Microsoft harrumphs at potential iPod phone

Entertainment chief at Microsoft says Apple will face all sorts of problems if it launches a mobile phone built around the iPod.

LAS VEGAS--Apple Computer faces some tough hurdles if it decides to launch a mobile phone built around its popular iPod music player, Microsoft's entertainment chief said.

Robbie Bach, president of Microsoft's entertainment and devices division, said Monday that it too is considering a mobile phone integrated with its Zune digital music player, but launching such a device is not at top of its priority list.

Microsoft launched Zune in November and set a sales target of more than 1 million units by the end of June. It is the first Microsoft-designed device in a market dominated by Apple, which has sold more than 70 million iPods since it was launched in October 2001.

Apple's longtime rival plans to come out with new Zune models later this year, but Bach said do not count on a phone model just yet.

"It's probably on the table of things for us to look at, but not the No. 1 thing we are focused on," said Bach, speaking to analysts at the Consumer Electronics Show here.

Many Apple watchers are expecting Apple CEO Steve Jobs to announce an iPod phone on Tuesday at Macworld in San Francisco. Analysts estimate such a phone could sell for $200 to $400, depending on its configuration.

Analysts have said Apple may sell the phone with its own branded cell phone service via a mobile virtual network operator (MVNO), under which Apple leases excess capacity from other carriers.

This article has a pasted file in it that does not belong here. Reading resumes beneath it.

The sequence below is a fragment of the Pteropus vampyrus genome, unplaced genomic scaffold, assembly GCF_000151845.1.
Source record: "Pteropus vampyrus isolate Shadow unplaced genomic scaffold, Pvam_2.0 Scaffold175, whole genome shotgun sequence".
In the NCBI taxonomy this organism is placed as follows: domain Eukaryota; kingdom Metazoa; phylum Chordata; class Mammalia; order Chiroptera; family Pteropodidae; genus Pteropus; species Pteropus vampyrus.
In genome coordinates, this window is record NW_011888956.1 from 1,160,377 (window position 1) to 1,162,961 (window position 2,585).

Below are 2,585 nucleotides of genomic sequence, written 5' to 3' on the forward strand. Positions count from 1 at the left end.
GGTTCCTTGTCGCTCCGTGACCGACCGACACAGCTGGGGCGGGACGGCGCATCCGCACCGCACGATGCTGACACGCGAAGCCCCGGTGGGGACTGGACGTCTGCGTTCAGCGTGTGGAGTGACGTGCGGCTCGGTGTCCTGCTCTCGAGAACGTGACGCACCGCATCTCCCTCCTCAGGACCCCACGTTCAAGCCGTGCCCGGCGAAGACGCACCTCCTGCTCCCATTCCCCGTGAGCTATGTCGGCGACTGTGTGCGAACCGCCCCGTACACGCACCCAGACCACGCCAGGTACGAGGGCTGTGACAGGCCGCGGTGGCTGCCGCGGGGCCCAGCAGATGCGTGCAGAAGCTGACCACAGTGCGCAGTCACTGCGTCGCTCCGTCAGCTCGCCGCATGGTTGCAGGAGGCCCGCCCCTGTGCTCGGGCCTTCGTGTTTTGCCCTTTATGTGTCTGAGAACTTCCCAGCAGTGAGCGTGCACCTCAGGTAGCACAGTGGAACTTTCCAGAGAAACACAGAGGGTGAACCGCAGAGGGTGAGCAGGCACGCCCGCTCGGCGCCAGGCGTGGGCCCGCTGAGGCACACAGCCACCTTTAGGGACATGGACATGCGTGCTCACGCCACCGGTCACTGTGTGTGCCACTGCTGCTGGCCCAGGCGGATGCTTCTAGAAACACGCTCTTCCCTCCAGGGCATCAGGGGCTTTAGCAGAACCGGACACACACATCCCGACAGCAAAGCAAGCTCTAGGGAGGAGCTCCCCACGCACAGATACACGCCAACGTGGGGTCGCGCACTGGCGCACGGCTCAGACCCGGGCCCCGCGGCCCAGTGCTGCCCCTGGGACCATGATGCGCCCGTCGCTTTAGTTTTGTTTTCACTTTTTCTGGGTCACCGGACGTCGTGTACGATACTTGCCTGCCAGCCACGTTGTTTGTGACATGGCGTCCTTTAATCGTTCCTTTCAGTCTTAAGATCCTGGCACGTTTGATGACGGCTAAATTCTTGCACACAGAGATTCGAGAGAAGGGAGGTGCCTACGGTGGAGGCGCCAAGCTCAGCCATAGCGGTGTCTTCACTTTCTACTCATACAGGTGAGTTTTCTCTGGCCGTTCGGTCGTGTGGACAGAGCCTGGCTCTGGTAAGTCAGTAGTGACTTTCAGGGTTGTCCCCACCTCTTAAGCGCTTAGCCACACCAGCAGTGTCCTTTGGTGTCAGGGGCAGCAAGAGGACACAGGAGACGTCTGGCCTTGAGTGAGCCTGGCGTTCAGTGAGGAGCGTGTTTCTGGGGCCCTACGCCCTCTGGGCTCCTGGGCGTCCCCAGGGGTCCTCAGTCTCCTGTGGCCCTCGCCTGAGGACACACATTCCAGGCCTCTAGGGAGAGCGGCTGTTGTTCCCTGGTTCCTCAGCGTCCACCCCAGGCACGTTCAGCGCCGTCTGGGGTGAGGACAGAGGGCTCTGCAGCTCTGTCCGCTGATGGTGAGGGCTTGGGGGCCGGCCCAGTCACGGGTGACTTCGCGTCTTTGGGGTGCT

Or, they have said, Apple might instead sell the phone "unlocked," in which case buyers could choose the cell phone service provider they want to use.

"The latest rumor we hear is that it is going to be a MVNO phone and there hasn't been a lot of successes in that MVNO space for a lot of different reasons," said Bach, who oversees the Zune business and Microsoft's video game division.

Bach said MVNO phones often have difficult relationships with the mobile operators. One of the few successful MVNOs in the United States so far is Virgin Mobile.

"Historically, working with partners hasn't been a strong point for Apple, so maybe it will find a way to work around those relationships," he said.

An Apple representative said the company does not comment on speculation.

Putting together a phone with a media player raises many design questions, including how to manage various inputs, the optimal screen size and battery life, Bach said.

"You have to find out what it's great at. Is it great as a phone or is it great as music player?" Bach said. "If it's great as a music player, then it's just another iPod trying to be a phone."